Zooplankton Abundance and Diversity from Pointcalimere to Manamelkudi, South East Coast of India
Received Date: Jul 15, 2013 / Accepted Date: Aug 14, 2013 / Published Date: Aug 19, 2013
The play an important role to study is the faunal biodiversity of an aquatic ecosystem. The zooplankton recorded with the present study belonged to some taxa including, Foraminifera, Calanoida, Cheatognatha, Appendicularia, Polychaeta, Hydrozoa, Echinodermata, fish eggs and larvae. Rotifers were found in all stations. Fish eggs and larvae occurred throughout the year, but had peak abundance in summer. Larval forms of all groups were more evenly distributed in all the stations except O.dioica, Mysis and Ehinopluteus During the study period maximum salinity was recorded in the month of May 34.5 ppt and minimum was in the month of November 26.5. The maximum water temperature was recorded (34.5°C) in June and minimum (25.5°C) was recorded in the month of November, In general, pH was low during the monsoon season that is 7.6 in the month of December and maximum was recorded in April, 8.2. Dissolved oxygen concentration was low during the summer season could be attributed to the lesser input of freshwater into the study areas. High dissolved oxygen was observed in all the stations.
Keywords: Zooplankton; Foraminifera; Calanoida; Abundance; Diversity
Zooplankton is economically and ecologically vital group of aquatic organisms so as to occupy a wide range of habitats extending from the pleuston to benthos. It is the primary consumers of the ocean and grazes on the phytoplankton. It is an important food sources for large animals  can be important in the remineralization and transport of nutrients . Zooplankton is necessary to assess the potential fishery resource of a place . Species composition, abundance and diversity of zooplankton have been well studied from some tropical estuaries of India [4-6], Vellar estuary , Palk Bay  South east coast of India. In the present study an attempt has been made to investigate the zooplankton species abundance and diversity from Pointcalimere to Manamelkudi south east coast of India.
Materials and Methods
The distribution of zooplankton was investigated from four stations for one year from August 2008 to July 2009. The four stations were (Station-1) Pointcalimere (or) Kodikkarai (Latitude, 10°18' N; Longitude, 79°51' E), (Station-2) Mallipattinam (Latitude, 10°16’35N”; Longitude, 79°19’12” E), (Station-3) Sethubavachathiram, (Station-4) and Manamelkudi (Latitude, 10°25’13” N, Longitude 79°18’51’’E), south east coast of India. Zooplankton samples were collected at monthly intervals from the surface waters of the study area. In all the four stations, samples were collected by horizontal towing of plankton net (0.35m mouth diameter) made up of bolting silk (No.10, mesh size 158um) for half an hour. These samples were preserved in 5% formalin  and used for qualitative analysis. The major taxonomic groups of zooplankton were determined under the light microscope with a magnification of 10×10. Samples were analyzed for determination of zooplankton abundance and diversity [10-12] and for identification of zooplankton standard works of [13,14] were used. The species evenness, richness, diversity and index were calculated by using computer statistical software package, ’ECOSTAT’. Standard methods were followed for the estimation of the different physico-chemical features of the water samples.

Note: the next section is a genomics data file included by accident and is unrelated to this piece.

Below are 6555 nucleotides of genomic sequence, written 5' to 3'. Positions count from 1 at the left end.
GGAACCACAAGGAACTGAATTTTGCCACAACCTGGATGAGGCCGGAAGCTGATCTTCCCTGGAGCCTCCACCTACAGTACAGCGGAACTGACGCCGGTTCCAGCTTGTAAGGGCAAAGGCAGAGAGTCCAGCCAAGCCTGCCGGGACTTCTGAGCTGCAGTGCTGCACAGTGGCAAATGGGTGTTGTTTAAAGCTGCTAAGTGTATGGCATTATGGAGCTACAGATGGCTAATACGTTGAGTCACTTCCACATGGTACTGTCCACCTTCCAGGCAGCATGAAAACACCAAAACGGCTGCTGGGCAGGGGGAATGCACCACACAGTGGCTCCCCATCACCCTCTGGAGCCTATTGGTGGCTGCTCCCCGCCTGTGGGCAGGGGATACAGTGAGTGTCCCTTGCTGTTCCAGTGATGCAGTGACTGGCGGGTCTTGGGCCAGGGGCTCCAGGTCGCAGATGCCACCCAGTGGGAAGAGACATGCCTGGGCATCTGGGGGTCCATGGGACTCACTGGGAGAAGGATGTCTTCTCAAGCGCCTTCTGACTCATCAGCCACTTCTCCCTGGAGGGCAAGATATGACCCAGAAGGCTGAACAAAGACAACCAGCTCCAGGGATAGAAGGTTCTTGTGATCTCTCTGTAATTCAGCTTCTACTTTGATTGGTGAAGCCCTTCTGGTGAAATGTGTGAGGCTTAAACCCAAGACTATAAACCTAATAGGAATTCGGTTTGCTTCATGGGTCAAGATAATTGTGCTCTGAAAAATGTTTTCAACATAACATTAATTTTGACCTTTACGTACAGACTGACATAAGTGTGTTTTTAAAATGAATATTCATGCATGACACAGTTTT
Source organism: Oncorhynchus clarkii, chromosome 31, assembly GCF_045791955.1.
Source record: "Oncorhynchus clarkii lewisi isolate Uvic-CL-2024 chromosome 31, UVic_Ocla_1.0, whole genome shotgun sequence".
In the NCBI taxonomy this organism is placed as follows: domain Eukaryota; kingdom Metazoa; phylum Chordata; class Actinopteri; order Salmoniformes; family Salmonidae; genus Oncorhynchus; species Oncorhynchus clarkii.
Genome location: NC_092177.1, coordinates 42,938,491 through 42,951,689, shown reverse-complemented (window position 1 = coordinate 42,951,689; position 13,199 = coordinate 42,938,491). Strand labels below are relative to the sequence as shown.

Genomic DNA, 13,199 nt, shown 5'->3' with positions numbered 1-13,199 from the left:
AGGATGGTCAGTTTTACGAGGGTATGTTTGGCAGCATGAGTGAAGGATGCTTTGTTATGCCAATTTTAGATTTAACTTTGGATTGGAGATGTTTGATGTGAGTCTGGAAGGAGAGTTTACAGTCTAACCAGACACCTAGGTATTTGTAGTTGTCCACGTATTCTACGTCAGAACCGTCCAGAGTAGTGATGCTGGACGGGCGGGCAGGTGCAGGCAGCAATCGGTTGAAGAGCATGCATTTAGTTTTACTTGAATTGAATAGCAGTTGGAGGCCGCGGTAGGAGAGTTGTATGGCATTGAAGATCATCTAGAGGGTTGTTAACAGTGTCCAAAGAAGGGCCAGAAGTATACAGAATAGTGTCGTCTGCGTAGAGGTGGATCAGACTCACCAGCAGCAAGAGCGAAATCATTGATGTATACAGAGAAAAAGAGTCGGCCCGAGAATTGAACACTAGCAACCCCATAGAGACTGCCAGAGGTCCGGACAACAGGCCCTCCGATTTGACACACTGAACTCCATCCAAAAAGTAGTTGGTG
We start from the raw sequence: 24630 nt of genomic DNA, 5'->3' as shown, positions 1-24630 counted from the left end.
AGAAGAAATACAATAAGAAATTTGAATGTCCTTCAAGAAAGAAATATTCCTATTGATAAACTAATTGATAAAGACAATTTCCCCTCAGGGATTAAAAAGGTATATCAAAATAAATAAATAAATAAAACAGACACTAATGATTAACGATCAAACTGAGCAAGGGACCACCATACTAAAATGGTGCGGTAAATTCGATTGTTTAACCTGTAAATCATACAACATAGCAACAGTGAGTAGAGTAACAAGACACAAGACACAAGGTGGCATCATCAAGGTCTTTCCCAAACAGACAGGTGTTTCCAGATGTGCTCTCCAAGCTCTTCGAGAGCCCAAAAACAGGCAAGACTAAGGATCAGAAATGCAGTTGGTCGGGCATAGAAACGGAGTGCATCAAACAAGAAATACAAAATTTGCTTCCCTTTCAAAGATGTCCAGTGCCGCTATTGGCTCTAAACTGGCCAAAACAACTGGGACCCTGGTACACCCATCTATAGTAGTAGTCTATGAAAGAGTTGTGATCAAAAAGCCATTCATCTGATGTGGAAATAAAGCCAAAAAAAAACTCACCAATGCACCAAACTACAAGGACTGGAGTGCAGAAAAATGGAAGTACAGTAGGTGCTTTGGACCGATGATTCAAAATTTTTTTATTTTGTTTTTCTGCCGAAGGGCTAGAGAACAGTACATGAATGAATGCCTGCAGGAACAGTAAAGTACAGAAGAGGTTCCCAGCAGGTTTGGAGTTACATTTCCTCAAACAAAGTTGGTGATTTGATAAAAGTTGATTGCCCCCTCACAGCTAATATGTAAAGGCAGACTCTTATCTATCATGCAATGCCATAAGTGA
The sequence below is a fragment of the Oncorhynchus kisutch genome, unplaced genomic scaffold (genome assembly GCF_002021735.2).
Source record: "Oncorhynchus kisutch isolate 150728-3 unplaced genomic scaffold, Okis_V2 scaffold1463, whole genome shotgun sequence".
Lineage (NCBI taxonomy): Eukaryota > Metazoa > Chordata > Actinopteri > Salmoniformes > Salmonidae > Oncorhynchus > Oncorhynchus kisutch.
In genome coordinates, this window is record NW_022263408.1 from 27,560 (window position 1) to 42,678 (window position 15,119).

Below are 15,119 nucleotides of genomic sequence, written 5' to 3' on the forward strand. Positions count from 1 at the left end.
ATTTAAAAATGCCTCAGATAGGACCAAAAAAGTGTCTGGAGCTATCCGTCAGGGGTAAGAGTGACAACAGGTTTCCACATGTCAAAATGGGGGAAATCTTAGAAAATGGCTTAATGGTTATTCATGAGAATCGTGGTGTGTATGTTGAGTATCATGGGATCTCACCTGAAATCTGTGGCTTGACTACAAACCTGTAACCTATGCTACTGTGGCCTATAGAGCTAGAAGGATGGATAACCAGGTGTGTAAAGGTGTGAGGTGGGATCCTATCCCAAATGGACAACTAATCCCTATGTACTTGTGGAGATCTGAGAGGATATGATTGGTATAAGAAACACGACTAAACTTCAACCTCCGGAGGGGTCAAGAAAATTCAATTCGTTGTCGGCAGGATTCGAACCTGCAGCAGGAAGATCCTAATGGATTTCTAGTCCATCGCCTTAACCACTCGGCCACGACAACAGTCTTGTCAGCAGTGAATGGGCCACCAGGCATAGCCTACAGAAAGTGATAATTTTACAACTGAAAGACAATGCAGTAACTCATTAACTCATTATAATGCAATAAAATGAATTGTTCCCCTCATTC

Results and Discussion
Zooplankton recorded in the present study consisted of 73 species at four stations from August 2008 to July 2009. The zooplankton recorded with the present study belonged to some taxa including, Foraminifera, Calanoida, Cheatognatha, Appendicularia, Polychaeta, Hydrozoa, Echinodermata, fish eggs and larvae were identified and their occurrence patterns are summarized. The zooplankton species are maximum in station (3) when compared to other stations (Table 1). The most dominant copepod species were Acartia spp., Paracalanus spp and Temora turbinata. Such types of numerical abundance of copepods in different waters were studied by [15,16]. In general, copepod species flourished at different seasons of the year . Cyclopoida was represented by Oithona spp. Oncaea venusta and Corycaeus catus. The distribution of some Acartia species is known to be affected by temperature and salinity regimes . Numeriacal abundance of copepods was also recorded by different coastal system of India [4,5]. Further the important factors that controlled the distribution of copepods were rainfall, river discharge and salinity as opined by .
|1||Molt of barnacle||+||+||+||+|
(+denotes presence, - denotes absence)
Table 1: Checklist of zooplankton species recorded from four stations.
Rotifers were found in all stations. Larval forms of all groups were more evenly distributed in all the stations except O.dioica, Mysis and Ehinopluteus. Foraminifera were common in all the stations and present throughout the year. Peak abundance occurred in February and March, during the dry season, represented mainly by Globigerina spp. These species have often been considered to be sensitive to seasurface temperature, and therefore their assemblage can be used to estimate past sea-surface temperatures. Cyclic changes in the flux of planktonic foraminifera are powerfully prejudiced by environmental factors, such as sea-surface temperature, the structure of the water column, and the food supply . Temperature has also a role in the vertical movement of zooplankton species, but to a limited extent. Many species were reported more abundant in the upper layer in cloudy winter days like Euterpina acutifrons and Oithona species. Light variation was suggested to be the trigger signal, controlling the vertical movement of zooplankton populations.